US10/106,247 US6656295B2 (en) 1999-04-20 2002-03-27 Free machining aluminum alloy with high melting point machining constituent

Related Child Applications (1)

Application Number Title Priority Date Filing Date
US10/106,247 Continuation US6656295B2 (en) 1999-04-20 2002-03-27 Free machining aluminum alloy with high melting point machining constituent

Publications (1)

Publication Number Publication Date
US6416598B1 true US6416598B1 (en) 2002-07-09

Family

ID=23136488

Family Applications (2)

Application Number Title Priority Date Filing Date
US09/295,160 Expired - Fee Related US6416598B1 (en) 1999-04-20 1999-04-20 Free machining aluminum alloy with high melting point machining constituent and method of use
US10/106,247 Expired - Fee Related US6656295B2 (en) 1999-04-20 2002-03-27 Free machining aluminum alloy with high melting point machining constituent

Family Applications After (1)

Application Number Title Priority Date Filing Date
US10/106,247 Expired - Fee Related US6656295B2 (en) 1999-04-20 2002-03-27 Free machining aluminum alloy with high melting point machining constituent

Country Status (1)

Country Link
US (2) US6416598B1 (en)

Cited By (34)

* Cited by examiner, † Cited by third party
Publication number Priority date Publication date Assignee Title
US6706126B2 (en) * 1998-10-09 2004-03-16 Taiho Kogyo Co., Ltd. Aluminum alloy for sliding bearing and its production method
US6827826B2 (en) 2000-08-07 2004-12-07 Symmorphix, Inc. Planar optical devices and methods for their manufacture
US6899844B2 (en) 2001-04-25 2005-05-31 Taiho Kogyo Co., Ltd. Production method of aluminum alloy for sliding bearing
DE102006002337A1 (en) * 2006-01-18 2007-07-19 Bayerische Motoren Werke Ag Process to strengthen aluminum alloy or magnesium alloy by admixture of micro- or nano-particles to molten metal
US7826702B2 (en) 2002-08-27 2010-11-02 Springworks, Llc Optically coupling into highly uniform waveguides
US7838133B2 (en) 2005-09-02 2010-11-23 Springworks, Llc Deposition of perovskite and other compound ceramic films for dielectric applications
US7959769B2 (en) 2004-12-08 2011-06-14 Infinite Power Solutions, Inc. Deposition of LiCoO2
US7993773B2 (en) 2002-08-09 2011-08-09 Infinite Power Solutions, Inc. Electrochemical apparatus with barrier layer protected substrate
US8021778B2 (en) 2002-08-09 2011-09-20 Infinite Power Solutions, Inc. Electrochemical apparatus with barrier layer protected substrate
US8045832B2 (en) 2002-03-16 2011-10-25 Springworks, Llc Mode size converter for a planar waveguide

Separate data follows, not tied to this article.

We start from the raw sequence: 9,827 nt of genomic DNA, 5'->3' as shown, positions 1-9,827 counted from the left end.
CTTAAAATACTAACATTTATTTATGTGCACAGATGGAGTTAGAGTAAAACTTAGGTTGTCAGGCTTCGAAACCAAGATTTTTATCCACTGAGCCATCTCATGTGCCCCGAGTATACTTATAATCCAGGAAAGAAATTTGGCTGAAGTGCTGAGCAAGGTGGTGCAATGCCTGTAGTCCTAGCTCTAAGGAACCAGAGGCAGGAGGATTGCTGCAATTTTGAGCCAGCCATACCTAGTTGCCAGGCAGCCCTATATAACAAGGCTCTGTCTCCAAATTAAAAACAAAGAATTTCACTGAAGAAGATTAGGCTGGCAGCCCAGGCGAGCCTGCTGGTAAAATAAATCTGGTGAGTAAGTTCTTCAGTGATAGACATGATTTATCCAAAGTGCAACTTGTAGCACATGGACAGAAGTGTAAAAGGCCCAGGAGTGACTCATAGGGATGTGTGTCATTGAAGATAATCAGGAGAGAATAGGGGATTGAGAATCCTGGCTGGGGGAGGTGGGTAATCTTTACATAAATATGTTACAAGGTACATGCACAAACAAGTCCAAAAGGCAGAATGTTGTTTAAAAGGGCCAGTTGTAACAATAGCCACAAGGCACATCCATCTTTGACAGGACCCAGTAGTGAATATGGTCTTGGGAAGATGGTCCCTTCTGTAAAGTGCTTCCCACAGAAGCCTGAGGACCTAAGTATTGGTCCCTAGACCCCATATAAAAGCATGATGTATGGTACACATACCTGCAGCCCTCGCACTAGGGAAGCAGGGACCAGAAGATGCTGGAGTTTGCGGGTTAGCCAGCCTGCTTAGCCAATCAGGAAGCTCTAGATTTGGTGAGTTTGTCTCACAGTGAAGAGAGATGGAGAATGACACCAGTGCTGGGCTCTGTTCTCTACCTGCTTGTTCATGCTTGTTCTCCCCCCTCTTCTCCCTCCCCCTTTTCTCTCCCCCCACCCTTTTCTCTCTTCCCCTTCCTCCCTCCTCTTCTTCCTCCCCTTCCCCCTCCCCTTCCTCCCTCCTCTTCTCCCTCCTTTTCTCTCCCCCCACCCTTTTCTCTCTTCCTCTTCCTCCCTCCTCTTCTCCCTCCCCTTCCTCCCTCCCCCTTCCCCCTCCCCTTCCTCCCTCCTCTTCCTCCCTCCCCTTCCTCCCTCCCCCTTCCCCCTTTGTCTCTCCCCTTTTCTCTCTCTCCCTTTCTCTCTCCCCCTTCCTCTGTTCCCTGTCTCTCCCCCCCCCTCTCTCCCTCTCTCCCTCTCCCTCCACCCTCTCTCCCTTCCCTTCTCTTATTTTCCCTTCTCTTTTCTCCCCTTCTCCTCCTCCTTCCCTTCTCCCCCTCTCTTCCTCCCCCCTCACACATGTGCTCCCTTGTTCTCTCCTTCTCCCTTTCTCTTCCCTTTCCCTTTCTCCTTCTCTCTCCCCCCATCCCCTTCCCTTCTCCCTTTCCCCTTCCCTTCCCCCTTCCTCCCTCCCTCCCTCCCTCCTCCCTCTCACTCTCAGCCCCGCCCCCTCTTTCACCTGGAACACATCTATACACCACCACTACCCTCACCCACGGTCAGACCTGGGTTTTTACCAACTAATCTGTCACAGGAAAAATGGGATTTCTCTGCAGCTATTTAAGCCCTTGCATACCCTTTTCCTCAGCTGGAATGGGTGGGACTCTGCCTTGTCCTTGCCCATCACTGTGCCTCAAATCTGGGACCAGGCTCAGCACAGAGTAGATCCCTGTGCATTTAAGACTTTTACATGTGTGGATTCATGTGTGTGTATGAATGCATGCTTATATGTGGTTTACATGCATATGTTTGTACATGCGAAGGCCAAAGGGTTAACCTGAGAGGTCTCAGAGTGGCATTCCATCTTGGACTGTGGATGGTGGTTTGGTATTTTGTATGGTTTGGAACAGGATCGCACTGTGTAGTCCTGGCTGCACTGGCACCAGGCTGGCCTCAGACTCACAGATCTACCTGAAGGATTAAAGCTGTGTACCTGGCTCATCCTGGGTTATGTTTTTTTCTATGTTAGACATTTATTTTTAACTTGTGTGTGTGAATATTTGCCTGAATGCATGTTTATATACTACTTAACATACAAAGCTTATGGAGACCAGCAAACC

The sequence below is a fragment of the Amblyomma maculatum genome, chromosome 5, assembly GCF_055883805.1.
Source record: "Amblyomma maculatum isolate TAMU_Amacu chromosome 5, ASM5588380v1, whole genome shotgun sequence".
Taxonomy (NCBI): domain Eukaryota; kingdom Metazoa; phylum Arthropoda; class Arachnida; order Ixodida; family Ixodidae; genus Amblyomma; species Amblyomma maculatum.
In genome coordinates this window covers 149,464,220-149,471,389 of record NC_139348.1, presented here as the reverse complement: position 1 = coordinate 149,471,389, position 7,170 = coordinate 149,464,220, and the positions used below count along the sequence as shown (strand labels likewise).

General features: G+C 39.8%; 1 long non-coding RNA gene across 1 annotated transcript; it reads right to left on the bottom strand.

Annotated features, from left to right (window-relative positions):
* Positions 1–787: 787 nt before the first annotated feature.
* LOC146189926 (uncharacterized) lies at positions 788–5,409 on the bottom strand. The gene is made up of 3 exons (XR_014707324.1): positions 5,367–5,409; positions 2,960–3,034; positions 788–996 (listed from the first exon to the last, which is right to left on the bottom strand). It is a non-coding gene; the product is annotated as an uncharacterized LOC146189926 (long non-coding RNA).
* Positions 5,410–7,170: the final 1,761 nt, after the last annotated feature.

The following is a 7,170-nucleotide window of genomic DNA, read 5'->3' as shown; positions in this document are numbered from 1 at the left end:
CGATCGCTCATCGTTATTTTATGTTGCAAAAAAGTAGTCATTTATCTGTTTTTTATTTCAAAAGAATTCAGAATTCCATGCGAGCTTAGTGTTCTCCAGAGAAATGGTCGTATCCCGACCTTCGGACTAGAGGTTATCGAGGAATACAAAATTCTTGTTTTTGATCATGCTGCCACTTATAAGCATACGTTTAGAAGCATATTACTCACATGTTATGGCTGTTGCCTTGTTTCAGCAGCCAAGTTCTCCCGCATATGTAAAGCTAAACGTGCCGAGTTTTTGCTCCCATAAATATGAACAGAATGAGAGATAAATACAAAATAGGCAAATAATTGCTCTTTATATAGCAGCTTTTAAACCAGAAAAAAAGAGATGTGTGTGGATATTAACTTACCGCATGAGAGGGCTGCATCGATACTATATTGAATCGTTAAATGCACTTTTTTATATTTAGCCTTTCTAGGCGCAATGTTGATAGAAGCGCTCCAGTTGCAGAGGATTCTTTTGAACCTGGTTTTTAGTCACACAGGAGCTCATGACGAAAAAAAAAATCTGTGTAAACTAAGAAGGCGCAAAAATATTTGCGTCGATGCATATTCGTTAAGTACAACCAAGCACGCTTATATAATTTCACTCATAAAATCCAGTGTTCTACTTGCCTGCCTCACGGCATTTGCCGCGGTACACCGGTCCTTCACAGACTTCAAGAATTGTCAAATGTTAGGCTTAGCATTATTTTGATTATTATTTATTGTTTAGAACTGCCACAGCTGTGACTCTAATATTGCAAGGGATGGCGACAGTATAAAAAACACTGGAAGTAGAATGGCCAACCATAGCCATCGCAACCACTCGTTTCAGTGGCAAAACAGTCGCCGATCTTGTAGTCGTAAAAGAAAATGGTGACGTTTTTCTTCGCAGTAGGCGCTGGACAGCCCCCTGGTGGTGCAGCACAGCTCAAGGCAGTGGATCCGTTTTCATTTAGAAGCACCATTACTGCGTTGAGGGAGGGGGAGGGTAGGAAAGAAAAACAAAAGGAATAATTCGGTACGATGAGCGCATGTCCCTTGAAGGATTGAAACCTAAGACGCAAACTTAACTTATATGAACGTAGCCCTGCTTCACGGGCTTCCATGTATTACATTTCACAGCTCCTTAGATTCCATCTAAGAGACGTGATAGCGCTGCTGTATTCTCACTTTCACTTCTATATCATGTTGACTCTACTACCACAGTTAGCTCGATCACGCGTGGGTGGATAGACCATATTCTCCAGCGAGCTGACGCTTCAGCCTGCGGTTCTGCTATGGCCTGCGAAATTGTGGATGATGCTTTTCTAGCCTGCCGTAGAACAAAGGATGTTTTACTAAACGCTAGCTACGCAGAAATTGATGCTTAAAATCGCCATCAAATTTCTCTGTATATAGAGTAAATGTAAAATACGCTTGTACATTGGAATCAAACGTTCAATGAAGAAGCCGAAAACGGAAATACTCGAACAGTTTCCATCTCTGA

US8062708B2 (en) 2006-09-29 2011-11-22 Infinite Power Solutions, Inc. Masking of and material constraint for depositing battery layers on flexible substrates
US8105466B2 (en) 2002-03-16 2012-01-31 Springworks, Llc Biased pulse DC reactive sputtering of oxide films
WO2012054507A1 (en) * 2010-10-18 2012-04-26 Alcoa Inc. Free-machining aluminum alloy
US8197781B2 (en) 2006-11-07 2012-06-12 Infinite Power Solutions, Inc. Sputtering target of Li3PO4 and method for producing same
US8236443B2 (en) 2002-08-09 2012-08-07 Infinite Power Solutions, Inc. Metal film encapsulation
WO2012110788A2 (en) 2011-02-18 2012-08-23 Brunel University Method of refining metal alloys
US8260203B2 (en) 2008-09-12 2012-09-04 Infinite Power Solutions, Inc. Energy device with integral conductive surface for data communication via electromagnetic energy and method thereof
US8268488B2 (en) 2007-12-21 2012-09-18 Infinite Power Solutions, Inc. Thin film electrolyte for thin film batteries
US8350519B2 (en) 2008-04-02 2013-01-08 Infinite Power Solutions, Inc Passive over/under voltage control and protection for energy storage devices associated with energy harvesting
US8394522B2 (en) 2002-08-09 2013-03-12 Infinite Power Solutions, Inc. Robust metal film encapsulation
US8404376B2 (en) 2002-08-09 2013-03-26 Infinite Power Solutions, Inc. Metal film encapsulation
US8431264B2 (en) 2002-08-09 2013-04-30 Infinite Power Solutions, Inc. Hybrid thin-film battery
US8445130B2 (en) 2002-08-09 2013-05-21 Infinite Power Solutions, Inc. Hybrid thin-film battery
US8508193B2 (en) 2008-10-08 2013-08-13 Infinite Power Solutions, Inc. Environmentally-powered wireless sensor module
US8518581B2 (en) 2008-01-11 2013-08-27 Inifinite Power Solutions, Inc. Thin film encapsulation for thin film batteries and other devices
EP2663663A1 (en) * 2011-01-15 2013-11-20 Holloway, Scott, Richard Electric power transmission cable comprising continuously synthesized titanium aluminide intermetallic composite wire
US8599572B2 (en) 2009-09-01 2013-12-03 Infinite Power Solutions, Inc. Printed circuit board with integrated thin film battery
US8636876B2 (en) 2004-12-08 2014-01-28 R. Ernest Demaray Deposition of LiCoO2
US8728285B2 (en) 2003-05-23 2014-05-20 Demaray, Llc Transparent conductive oxides
US8906523B2 (en) 2008-08-11 2014-12-09 Infinite Power Solutions, Inc. Energy device with integral collector surface for electromagnetic energy harvesting and method thereof
AU2012214847B2 (en) * 2011-01-15 2015-04-23 Scott Richard Holloway Electric power transmission cable comprising continuously synthesized titanium aluminide intermetallic composite wire
US9334557B2 (en) 2007-12-21 2016-05-10 Sapurast Research Llc Method for sputter targets for electrolyte films
US9634296B2 (en) 2002-08-09 2017-04-25 Sapurast Research Llc Thin film battery on an integrated circuit or circuit board and method thereof
CN107075597A (en) * 2014-11-14 2017-08-18 谢列兹尼奥夫·马克西姆 A method for the manufacture of an efficient steel deoxidizer aluminum matrix composite material

Families Citing this family (3)

* Cited by examiner, † Cited by third party
Publication number Priority date Publication date Assignee Title